R-CALF USA to Challenge
Ruling in Checkoff Case; Ruling Affirms Progress Already Made in Reforming
Billings, Mont. - On Wednesday, the magistrate judge assigned to R-CALF USA's lawsuit alleging the U.S. Department of Agriculture's (USDA's) operation of the beef checkoff program violates the constitutional rights of U.S. cattle producers issued his findings and recommendations.
The magistrate judge essentially
found that while the USDA has been violating the Constitution in its
operation of the beef checkoff program, the agency took steps to correct its
violation after, and in direct response to, R-CALF USA's lawsuit.
A key issue in the case is
whether the speech of the 15 state beef checkoff councils, which cattle
producers finance through their mandatory checkoff dollars, is private speech
or government speech. R-CALF USA's position is that the 15 state beef councils
are private corporations expressing private speech and compelling cattle
producers to fund that speech is unconstitutional.
According to R-CALF USA CEO Bill
Bullard, the USDA and the 15 private state beef councils realized they had
been caught violating the constitutional rights of cattle producers and
scrambled to correct their violation.
Bullard said their strategy,
which unfolded well after the lawsuit was filed, was an attempt to convert
the council's heretofore private speech into government speech, in hopes they
could correct their decades-long violation of the Constitution. To accomplish
this, the USDA entered into contractual agreements called memorandums of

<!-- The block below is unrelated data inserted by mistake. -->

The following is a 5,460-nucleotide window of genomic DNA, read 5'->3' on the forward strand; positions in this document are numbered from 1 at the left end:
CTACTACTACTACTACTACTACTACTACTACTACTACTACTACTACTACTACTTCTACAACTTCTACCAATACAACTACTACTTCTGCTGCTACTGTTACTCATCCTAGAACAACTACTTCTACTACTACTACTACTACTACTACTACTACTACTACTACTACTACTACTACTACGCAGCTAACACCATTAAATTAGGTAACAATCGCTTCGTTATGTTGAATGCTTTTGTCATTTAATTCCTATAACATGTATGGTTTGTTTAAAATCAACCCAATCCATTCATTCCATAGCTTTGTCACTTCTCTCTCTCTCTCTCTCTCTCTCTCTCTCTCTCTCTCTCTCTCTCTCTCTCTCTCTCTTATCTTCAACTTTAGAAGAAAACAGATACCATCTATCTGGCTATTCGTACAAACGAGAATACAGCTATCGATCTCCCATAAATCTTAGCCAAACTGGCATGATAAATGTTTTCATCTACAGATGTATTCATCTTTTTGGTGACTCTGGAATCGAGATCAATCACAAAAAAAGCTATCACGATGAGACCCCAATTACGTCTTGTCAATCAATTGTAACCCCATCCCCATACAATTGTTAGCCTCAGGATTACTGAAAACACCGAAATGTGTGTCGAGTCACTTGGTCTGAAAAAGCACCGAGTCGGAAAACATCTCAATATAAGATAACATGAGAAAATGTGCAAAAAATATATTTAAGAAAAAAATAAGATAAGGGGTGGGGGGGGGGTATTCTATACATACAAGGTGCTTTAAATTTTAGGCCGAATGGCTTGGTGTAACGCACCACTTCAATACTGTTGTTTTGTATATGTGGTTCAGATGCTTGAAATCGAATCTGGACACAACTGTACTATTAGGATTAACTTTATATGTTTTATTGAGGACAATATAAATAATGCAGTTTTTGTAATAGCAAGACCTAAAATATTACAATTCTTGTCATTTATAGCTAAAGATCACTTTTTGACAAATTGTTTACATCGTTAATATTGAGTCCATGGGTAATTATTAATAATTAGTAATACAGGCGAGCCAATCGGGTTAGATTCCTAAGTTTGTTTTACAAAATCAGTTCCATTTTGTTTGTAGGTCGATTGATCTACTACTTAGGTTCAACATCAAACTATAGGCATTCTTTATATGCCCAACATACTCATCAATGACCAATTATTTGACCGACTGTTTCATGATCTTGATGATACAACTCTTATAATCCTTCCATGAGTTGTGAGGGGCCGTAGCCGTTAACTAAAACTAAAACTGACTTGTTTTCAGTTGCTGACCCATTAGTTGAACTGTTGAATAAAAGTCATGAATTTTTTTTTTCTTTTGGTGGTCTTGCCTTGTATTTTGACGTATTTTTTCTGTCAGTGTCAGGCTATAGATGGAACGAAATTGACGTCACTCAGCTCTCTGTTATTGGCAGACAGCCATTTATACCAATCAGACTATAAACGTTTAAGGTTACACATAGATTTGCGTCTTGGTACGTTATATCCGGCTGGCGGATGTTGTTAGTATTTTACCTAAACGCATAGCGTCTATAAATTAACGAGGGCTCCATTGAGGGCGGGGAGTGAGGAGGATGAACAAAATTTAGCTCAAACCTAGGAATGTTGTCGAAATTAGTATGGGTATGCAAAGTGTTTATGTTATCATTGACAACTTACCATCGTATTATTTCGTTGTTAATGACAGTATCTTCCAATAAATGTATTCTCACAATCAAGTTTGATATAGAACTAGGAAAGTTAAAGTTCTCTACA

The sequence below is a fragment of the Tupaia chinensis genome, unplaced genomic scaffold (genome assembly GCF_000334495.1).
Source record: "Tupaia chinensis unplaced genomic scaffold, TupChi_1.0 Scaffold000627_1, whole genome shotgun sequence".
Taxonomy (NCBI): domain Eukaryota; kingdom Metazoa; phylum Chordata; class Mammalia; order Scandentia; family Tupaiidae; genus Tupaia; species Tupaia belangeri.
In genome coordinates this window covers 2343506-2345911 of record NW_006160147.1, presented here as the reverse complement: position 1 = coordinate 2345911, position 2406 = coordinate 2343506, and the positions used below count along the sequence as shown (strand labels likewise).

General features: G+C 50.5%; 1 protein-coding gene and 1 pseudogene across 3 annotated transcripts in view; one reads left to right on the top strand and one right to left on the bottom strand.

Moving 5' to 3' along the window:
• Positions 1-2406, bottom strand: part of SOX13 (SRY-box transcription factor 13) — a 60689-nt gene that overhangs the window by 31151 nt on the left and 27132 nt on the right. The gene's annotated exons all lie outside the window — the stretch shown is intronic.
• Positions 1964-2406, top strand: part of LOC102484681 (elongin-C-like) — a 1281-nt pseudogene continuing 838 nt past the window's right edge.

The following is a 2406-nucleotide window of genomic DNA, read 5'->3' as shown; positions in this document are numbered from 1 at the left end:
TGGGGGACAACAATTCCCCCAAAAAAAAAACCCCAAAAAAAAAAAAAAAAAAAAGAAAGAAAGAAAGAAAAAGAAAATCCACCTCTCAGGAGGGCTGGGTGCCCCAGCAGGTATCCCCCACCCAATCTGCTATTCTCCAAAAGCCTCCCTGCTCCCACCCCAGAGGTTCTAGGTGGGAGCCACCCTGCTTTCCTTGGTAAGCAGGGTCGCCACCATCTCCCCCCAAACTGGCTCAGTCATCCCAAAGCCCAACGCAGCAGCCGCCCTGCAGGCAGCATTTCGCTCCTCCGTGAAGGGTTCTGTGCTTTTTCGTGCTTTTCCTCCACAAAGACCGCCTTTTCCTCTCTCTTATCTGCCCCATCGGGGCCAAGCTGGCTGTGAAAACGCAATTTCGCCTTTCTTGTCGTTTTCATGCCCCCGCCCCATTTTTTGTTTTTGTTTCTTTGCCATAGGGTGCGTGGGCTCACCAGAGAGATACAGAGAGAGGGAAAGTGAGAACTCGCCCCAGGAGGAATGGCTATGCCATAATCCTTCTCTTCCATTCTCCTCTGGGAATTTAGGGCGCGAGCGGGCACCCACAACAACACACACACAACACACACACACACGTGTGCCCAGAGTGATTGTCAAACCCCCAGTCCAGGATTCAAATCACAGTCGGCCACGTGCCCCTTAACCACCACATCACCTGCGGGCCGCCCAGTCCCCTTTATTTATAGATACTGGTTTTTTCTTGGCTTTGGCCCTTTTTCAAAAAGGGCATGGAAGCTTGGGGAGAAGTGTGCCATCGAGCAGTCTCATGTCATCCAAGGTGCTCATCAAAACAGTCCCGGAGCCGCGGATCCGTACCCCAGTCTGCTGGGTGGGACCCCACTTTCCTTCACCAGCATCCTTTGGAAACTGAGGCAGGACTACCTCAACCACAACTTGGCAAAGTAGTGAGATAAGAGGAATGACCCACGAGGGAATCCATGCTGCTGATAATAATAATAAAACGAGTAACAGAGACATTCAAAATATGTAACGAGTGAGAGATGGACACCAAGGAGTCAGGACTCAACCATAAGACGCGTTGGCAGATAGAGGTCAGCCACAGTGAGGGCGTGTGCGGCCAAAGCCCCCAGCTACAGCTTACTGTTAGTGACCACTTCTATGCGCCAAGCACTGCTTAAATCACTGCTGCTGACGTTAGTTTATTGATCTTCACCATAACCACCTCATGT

understandings (MOUs) with each of the 15 state beef councils. The MOUs
purportedly give the federal government control over each of the 15 state
The magistrate judge then found
that because of these recently executed MOUs with each of the 15 state beef
councils, the speech of those councils is now the government's speech and no
longer that of private corporations.
"We continue to disagree
that the execution of these 15 MOUs is sufficient to remedy the USDA's
30-plus years of violating the Constitution," said Bullard adding,
"We will now submit our formal objections to the U.S. federal court
judge and trust he will analyze this issue carefully."
Bullard said that despite this
setback, there is no question that his group's lawsuit has achieved reforms
over the beef checkoff's operations.
"What our lawsuit also caused was the USDA's issuance of a final rule that allows cattle producers in every state to redirect their mandatory checkoff dollars away from the state beef councils that continue to use their money to fund the activities of third parties, like the NCBA (National Cattlemen's Beef Association) and the USMEF (U.S. Meat Export Federation), two entities that continually lobby for the consolidation of the U.S. cattle industry," Bullard concluded.